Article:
I’ve been thinking more and more about how to mine the possibilites of RSS for teachers. There are a lot of obvious applications: tracking student work in Web logs, being able to scour Websites for school info, communicating with parents, etc. But I think there are a lot of ways to embed it into good practice as well.
One of the areas I want to delve into more is the creation of news feeds for Feedster or Goolge Alerts. I’ve been setting up feeds for weblogs and journalism, weblogs and education, educational technology, and others and watching to see what kinds of things come through. The interesting thing go me is that the Feedster feeds which search just Web logs have been more useful than the Google feeds. It’s not surprising when you think about it since that’s what Web loggers do anyway is search the Internet for good stuff to link to and comment on. Actually, Feedster is probably a better resource since most of the results coming through it are annotated to begin with. I need to play with the search terms to see how specific I can get and still get results, but I think the potential here for professional development is pretty huge. Think if all teachers had feeds set up for key concepts in their curriculi. The research would come to them. Now there’s a selling point.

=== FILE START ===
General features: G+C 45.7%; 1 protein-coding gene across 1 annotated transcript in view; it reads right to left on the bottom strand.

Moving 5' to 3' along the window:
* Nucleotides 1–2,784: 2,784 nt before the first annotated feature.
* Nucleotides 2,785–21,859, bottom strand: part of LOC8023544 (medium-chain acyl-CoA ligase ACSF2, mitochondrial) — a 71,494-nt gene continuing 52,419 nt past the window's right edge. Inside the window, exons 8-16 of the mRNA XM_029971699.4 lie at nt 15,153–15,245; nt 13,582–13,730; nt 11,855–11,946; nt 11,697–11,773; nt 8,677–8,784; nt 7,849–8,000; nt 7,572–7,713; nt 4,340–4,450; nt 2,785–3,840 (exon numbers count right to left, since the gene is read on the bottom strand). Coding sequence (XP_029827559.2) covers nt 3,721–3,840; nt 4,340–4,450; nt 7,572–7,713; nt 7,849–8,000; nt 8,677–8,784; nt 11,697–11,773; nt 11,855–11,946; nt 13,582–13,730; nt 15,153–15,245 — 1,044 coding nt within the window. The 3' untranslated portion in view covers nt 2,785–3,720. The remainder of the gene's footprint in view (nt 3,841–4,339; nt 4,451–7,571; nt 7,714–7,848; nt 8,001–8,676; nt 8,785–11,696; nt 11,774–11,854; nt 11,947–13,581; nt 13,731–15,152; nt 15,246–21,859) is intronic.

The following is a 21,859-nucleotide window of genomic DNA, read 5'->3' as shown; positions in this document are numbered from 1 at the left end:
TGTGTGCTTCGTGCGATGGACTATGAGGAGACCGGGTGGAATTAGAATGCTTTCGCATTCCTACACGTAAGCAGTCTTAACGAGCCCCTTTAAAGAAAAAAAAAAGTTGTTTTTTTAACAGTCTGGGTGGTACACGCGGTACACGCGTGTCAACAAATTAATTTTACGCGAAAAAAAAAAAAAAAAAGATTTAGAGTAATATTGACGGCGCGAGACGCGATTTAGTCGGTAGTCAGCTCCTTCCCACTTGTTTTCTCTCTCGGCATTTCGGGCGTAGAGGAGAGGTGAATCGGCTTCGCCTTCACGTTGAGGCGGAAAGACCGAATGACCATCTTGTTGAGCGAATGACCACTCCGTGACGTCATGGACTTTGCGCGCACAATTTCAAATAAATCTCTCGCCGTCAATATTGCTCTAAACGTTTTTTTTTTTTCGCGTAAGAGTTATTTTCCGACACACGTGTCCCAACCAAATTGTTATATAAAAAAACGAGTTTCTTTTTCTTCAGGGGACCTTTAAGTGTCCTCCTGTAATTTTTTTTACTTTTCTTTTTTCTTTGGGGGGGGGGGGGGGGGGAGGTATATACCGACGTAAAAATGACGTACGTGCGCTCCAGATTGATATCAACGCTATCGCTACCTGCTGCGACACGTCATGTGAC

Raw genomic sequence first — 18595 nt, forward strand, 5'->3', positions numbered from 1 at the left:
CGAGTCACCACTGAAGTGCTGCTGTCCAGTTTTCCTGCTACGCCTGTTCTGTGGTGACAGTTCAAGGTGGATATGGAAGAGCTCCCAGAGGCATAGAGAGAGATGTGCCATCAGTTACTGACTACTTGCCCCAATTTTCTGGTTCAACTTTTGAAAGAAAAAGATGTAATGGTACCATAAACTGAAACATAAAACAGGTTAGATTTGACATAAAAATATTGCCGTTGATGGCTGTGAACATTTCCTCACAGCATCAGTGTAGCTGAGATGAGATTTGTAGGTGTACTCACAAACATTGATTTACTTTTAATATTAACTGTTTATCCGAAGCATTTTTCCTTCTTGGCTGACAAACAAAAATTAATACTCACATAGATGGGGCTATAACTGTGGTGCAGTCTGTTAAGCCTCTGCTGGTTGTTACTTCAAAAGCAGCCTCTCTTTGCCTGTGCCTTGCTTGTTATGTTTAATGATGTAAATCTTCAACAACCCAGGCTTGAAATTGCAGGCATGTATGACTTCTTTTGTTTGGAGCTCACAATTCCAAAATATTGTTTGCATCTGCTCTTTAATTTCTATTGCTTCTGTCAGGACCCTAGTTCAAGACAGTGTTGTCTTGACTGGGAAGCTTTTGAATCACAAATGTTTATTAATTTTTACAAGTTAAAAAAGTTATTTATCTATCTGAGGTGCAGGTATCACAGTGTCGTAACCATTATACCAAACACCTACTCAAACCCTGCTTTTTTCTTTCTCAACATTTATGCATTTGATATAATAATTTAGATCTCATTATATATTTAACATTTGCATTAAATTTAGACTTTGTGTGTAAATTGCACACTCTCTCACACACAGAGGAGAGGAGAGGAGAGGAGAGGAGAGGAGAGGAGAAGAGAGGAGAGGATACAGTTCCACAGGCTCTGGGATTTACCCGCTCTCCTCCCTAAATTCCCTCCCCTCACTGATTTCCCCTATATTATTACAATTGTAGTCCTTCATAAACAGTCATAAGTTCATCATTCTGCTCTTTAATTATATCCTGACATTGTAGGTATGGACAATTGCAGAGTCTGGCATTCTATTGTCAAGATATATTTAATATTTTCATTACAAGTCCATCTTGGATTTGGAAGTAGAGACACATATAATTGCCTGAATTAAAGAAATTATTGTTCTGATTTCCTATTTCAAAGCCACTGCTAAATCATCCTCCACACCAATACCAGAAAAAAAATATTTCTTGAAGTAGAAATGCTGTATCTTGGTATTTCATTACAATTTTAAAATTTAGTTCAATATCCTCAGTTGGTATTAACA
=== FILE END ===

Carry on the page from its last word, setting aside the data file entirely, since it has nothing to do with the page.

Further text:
Take that one step further, obviously, with feeds from learning object repositories like Maricopa. Or from other, let’s say, calculus teachers with Web logs who are posting assignments and syllabi and all sorts of other stuff. (I just realized that I’ve got to find out if Bloglines has an rss feed of search terms as well. Even though I’ve done a pretty good job of scanning through all the posts that come through my reader, which is about 150+ a day at this point, it would be another way of making sure I wasn’t missing anything especially relevant.) What’s needed here, of course, is an easy way for teachers to get setup with all of this. Would be nice if you could search and subscribe to the feed all in one place…which is really what I’m thinking could happen at Bloglines.